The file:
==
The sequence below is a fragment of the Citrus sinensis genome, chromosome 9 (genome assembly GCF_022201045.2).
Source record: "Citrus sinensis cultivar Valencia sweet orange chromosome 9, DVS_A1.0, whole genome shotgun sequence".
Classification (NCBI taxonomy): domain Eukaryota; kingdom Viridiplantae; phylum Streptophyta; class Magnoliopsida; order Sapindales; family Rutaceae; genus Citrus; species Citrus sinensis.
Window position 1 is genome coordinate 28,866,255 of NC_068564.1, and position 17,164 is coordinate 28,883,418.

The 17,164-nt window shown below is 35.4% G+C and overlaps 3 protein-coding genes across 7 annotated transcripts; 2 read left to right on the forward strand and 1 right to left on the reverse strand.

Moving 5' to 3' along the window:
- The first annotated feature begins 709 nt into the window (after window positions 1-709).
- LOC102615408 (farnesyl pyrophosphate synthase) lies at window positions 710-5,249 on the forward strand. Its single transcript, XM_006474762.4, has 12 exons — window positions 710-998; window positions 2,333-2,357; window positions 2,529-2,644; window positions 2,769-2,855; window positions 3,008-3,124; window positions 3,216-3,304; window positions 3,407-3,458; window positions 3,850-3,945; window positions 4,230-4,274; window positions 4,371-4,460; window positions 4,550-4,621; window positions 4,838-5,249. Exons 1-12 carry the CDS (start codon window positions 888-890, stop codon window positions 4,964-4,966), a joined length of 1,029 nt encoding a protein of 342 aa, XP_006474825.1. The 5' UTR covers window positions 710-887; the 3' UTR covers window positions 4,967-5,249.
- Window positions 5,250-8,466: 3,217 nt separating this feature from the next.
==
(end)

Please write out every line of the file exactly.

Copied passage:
The sequence below is a fragment of the Citrus sinensis genome, chromosome 9 (genome assembly GCF_022201045.2).
Source record: "Citrus sinensis cultivar Valencia sweet orange chromosome 9, DVS_A1.0, whole genome shotgun sequence".
Classification (NCBI taxonomy): domain Eukaryota; kingdom Viridiplantae; phylum Streptophyta; class Magnoliopsida; order Sapindales; family Rutaceae; genus Citrus; species Citrus sinensis.
Window position 1 is genome coordinate 28,866,255 of NC_068564.1, and position 17,164 is coordinate 28,883,418.

The 17,164-nt window shown below is 35.4% G+C and overlaps 3 protein-coding genes across 7 annotated transcripts; 2 read left to right on the forward strand and 1 right to left on the reverse strand.

Moving 5' to 3' along the window:
- The first annotated feature begins 709 nt into the window (after window positions 1-709).
- LOC102615408 (farnesyl pyrophosphate synthase) lies at window positions 710-5,249 on the forward strand. Its single transcript, XM_006474762.4, has 12 exons — window positions 710-998; window positions 2,333-2,357; window positions 2,529-2,644; window positions 2,769-2,855; window positions 3,008-3,124; window positions 3,216-3,304; window positions 3,407-3,458; window positions 3,850-3,945; window positions 4,230-4,274; window positions 4,371-4,460; window positions 4,550-4,621; window positions 4,838-5,249. Exons 1-12 carry the CDS (start codon window positions 888-890, stop codon window positions 4,964-4,966), a joined length of 1,029 nt encoding a protein of 342 aa, XP_006474825.1. The 5' UTR covers window positions 710-887; the 3' UTR covers window positions 4,967-5,249.
- Window positions 5,250-8,466: 3,217 nt separating this feature from the next.